Chapter 1: Research Integrity

1.2 Mentoring and Scientific Collaboration

Mentoring

The National Academy of Sciences defines a mentor as someone who takes a special interest in helping another person develop into a successful professional.

Young scientists look to mentors to make a commitment to their education, appropriately delegate responsibilities, review and appraise performance, provide fair attribution of accomplishments and authorship, and offer career guidance. More importantly, mentors play a central role in setting the standard for the responsible conduct of research not only by what they teach but also by their own conduct.

Successful mentoring relationships are characterized by professional courtesy and trust. Formalized guidance on mentor-trainee relationships has been developed by the National Academy of Sciences. Internally, the Office of Postdoctoral Affairs can assist in hiring, advocacy and training.

Collaboration

The NIH Roadmap and recent high profile, interdisciplinary cooperative agreements have increased the importance of establishing effective scientific collaborations. The Children's Hospital of Philadelphia Research Institute has fostered interdisciplinary collaboration by forming Research Affinity Groups and Centers of Emphasis. These movements reflect the realization that collaborative approaches from diverse teams are required to solve the complex problems facing biomedical science.

Collaboration affords many advantages to researchers. Combining talents, technology and resources enables investigators to ask more powerful questions that generate findings with broader impact. Successful collaborations have the potential to propel existing fields forward or open up new fields of study.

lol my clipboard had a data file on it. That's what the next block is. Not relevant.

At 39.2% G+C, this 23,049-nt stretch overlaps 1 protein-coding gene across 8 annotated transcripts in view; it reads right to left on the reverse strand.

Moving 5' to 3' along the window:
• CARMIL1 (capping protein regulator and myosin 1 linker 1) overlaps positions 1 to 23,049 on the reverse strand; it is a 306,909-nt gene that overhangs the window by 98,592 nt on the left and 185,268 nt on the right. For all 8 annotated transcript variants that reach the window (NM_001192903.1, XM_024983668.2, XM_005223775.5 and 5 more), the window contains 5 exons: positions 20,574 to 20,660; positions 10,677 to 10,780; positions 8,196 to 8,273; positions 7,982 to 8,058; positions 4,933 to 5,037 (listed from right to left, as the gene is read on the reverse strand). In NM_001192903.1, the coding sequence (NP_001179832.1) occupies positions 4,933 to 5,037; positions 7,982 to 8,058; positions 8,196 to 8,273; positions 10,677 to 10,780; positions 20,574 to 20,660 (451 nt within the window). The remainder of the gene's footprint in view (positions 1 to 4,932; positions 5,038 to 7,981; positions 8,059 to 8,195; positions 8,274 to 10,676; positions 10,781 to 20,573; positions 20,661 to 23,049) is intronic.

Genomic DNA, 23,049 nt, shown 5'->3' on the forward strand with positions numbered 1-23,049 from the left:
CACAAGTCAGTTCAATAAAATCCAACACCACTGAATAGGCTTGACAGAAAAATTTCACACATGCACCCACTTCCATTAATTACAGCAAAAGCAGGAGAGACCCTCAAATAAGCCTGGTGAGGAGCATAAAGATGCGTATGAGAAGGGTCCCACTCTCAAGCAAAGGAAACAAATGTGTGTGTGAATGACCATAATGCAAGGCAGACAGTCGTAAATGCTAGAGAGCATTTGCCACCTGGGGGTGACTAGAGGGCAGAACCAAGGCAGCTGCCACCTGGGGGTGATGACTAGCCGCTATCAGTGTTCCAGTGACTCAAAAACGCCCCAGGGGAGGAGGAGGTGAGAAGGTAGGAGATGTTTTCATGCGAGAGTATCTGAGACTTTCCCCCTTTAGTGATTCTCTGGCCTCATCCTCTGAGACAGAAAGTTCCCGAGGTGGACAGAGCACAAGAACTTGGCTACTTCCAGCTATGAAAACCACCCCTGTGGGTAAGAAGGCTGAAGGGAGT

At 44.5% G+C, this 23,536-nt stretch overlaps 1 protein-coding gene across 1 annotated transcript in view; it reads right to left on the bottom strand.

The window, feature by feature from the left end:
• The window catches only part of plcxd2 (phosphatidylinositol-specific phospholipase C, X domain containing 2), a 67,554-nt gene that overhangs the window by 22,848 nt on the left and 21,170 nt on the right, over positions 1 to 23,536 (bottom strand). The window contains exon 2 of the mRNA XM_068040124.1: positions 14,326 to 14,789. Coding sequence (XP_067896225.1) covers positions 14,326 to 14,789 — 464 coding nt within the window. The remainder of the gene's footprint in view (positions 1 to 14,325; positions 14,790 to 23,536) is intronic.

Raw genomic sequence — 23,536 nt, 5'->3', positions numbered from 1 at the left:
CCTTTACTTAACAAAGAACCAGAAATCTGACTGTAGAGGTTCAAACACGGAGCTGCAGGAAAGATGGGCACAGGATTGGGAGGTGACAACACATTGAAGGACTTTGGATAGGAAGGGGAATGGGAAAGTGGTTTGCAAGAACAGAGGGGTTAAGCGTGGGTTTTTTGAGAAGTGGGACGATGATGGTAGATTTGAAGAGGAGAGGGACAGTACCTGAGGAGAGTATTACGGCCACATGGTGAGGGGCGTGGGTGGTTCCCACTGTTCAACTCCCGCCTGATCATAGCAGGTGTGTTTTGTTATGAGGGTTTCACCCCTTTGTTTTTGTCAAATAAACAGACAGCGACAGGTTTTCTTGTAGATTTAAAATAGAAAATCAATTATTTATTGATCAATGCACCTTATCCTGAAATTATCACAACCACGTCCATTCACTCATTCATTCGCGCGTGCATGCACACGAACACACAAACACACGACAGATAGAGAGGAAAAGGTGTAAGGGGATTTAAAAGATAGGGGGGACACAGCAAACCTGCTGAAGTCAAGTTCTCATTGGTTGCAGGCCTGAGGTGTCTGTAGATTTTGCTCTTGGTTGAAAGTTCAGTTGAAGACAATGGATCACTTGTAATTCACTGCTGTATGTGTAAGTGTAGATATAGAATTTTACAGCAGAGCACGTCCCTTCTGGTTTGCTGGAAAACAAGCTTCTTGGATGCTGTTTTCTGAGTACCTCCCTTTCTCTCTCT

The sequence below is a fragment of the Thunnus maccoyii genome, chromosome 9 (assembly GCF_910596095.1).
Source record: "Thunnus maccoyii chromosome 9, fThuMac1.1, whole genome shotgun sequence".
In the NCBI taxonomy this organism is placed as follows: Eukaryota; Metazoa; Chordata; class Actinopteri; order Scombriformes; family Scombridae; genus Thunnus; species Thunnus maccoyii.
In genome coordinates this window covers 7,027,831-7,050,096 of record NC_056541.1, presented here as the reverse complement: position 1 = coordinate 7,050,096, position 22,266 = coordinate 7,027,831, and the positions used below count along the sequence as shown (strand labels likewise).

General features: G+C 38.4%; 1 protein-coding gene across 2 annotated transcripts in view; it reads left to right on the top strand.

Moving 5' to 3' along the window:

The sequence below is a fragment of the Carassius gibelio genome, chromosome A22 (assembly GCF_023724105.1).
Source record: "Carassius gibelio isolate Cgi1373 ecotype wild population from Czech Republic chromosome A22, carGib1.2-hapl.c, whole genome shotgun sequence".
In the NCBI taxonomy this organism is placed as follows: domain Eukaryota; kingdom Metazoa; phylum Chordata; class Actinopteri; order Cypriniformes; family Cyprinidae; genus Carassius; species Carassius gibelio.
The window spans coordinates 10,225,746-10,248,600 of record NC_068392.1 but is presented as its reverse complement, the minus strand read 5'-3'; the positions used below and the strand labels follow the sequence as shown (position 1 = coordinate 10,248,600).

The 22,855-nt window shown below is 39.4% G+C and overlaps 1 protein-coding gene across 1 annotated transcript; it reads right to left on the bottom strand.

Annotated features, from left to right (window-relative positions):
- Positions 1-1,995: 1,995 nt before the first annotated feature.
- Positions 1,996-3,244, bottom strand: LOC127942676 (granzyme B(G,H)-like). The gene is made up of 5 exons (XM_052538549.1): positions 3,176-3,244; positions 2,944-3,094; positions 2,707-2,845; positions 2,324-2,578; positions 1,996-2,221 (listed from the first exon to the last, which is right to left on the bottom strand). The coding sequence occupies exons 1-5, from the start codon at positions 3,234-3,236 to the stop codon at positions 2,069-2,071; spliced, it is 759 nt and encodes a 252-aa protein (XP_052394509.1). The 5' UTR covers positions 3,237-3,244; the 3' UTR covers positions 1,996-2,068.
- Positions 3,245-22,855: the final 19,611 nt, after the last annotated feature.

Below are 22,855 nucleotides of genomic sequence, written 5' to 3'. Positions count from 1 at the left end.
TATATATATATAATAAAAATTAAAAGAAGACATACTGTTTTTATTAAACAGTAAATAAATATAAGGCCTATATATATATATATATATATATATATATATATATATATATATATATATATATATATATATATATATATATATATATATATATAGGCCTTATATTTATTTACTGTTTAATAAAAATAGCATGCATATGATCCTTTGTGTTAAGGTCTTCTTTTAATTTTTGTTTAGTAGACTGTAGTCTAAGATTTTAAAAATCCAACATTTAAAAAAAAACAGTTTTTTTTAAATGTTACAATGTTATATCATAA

Collaboration can take many forms and range from simple to complex. Many require formal documentation to protect intellectual property or the right to publish. All effective collaborations begin with a clear understanding of roles and responsibilities and documentation of agreements around sharing of data, study goals, publication and authorship, intellectual property and ownership, and financial management. Even when collaborating with our Penn neighbors, CHOP Research investigators are advised to work with the Office of Technology Transfer to complete any required contracts or agreements before proceeding.

Export Control Regulations

Federal export control regulations govern the transfer of certain physical objects (e.g. equipment, compounds, specimens) outside of the US, conducting financial transactions in certain international locations, and the transfer of certain types of information to foreign persons inside or outside of the US.

CHOP has developed an export control management program. All employees are encouraged to review this program. Additional export control training material can be located at Export Control @ CHOP

Areas particularly relevant to research are described below. If you encounter any of these situations, or are involved in the transfer of objects outside of the US in any capacity, please seek guidance to assure compliance with export regulations:

  • Shipping equipment, material, or technologies outside of the US
  • Traveling outside of the US with an encrypted laptop or CHOP information
  • Restrictions on publication within a contract document (clinical trial agreement, material transfer agreement, confidentiality agreement, etc.)
  • Performing research or financial transactions in a restricted or embargoed country such as Cuba, Iran, North Korea, Sudan or Syria (Note: restrictions change frequently- see contact information below to confirm restrictions before commencing research)

Ask the Experts

Wendy Williams, Ph.D.
Director
Office of Postdoctoral Affairs



Matthew Hodgson
Director
Research Compliance and Regulatory Affairs



Office of Technology Transfer



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